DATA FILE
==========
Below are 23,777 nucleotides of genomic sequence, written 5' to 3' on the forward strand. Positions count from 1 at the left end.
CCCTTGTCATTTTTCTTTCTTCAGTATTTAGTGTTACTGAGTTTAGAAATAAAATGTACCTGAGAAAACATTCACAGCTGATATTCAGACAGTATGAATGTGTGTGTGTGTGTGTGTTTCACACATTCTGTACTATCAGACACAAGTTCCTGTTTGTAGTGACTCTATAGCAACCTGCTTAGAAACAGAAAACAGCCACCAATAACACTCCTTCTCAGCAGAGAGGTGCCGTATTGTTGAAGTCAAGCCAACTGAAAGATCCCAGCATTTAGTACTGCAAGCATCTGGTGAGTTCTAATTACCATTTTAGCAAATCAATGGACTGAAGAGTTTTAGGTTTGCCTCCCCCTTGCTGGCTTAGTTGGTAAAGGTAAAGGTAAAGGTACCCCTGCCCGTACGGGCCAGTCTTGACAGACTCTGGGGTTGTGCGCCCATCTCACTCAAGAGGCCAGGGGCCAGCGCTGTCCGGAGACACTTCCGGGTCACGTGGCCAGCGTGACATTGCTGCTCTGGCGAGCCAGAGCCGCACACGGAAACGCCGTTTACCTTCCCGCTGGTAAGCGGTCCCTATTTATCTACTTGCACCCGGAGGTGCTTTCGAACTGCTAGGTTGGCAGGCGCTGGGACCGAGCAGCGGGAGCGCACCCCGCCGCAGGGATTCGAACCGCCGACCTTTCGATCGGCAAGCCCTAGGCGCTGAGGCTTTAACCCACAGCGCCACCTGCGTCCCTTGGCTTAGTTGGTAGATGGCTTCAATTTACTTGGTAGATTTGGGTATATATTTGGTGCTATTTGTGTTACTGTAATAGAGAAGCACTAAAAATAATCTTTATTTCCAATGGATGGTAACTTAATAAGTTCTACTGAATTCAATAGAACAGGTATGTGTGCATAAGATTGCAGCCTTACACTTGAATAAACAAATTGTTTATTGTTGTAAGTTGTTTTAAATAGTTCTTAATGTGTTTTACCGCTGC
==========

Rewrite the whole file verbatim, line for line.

Below are 23,777 nucleotides of genomic sequence, written 5' to 3' on the forward strand. Positions count from 1 at the left end.
CCCTTGTCATTTTTCTTTCTTCAGTATTTAGTGTTACTGAGTTTAGAAATAAAATGTACCTGAGAAAACATTCACAGCTGATATTCAGACAGTATGAATGTGTGTGTGTGTGTGTGTTTCACACATTCTGTACTATCAGACACAAGTTCCTGTTTGTAGTGACTCTATAGCAACCTGCTTAGAAACAGAAAACAGCCACCAATAACACTCCTTCTCAGCAGAGAGGTGCCGTATTGTTGAAGTCAAGCCAACTGAAAGATCCCAGCATTTAGTACTGCAAGCATCTGGTGAGTTCTAATTACCATTTTAGCAAATCAATGGACTGAAGAGTTTTAGGTTTGCCTCCCCCTTGCTGGCTTAGTTGGTAAAGGTAAAGGTAAAGGTACCCCTGCCCGTACGGGCCAGTCTTGACAGACTCTGGGGTTGTGCGCCCATCTCACTCAAGAGGCCAGGGGCCAGCGCTGTCCGGAGACACTTCCGGGTCACGTGGCCAGCGTGACATTGCTGCTCTGGCGAGCCAGAGCCGCACACGGAAACGCCGTTTACCTTCCCGCTGGTAAGCGGTCCCTATTTATCTACTTGCACCCGGAGGTGCTTTCGAACTGCTAGGTTGGCAGGCGCTGGGACCGAGCAGCGGGAGCGCACCCCGCCGCAGGGATTCGAACCGCCGACCTTTCGATCGGCAAGCCCTAGGCGCTGAGGCTTTAACCCACAGCGCCACCTGCGTCCCTTGGCTTAGTTGGTAGATGGCTTCAATTTACTTGGTAGATTTGGGTATATATTTGGTGCTATTTGTGTTACTGTAATAGAGAAGCACTAAAAATAATCTTTATTTCCAATGGATGGTAACTTAATAAGTTCTACTGAATTCAATAGAACAGGTATGTGTGCATAAGATTGCAGCCTTACACTTGAATAAACAAATTGTTTATTGTTGTAAGTTGTTTTAAATAGTTCTTAATGTGTTTTACCGCTGC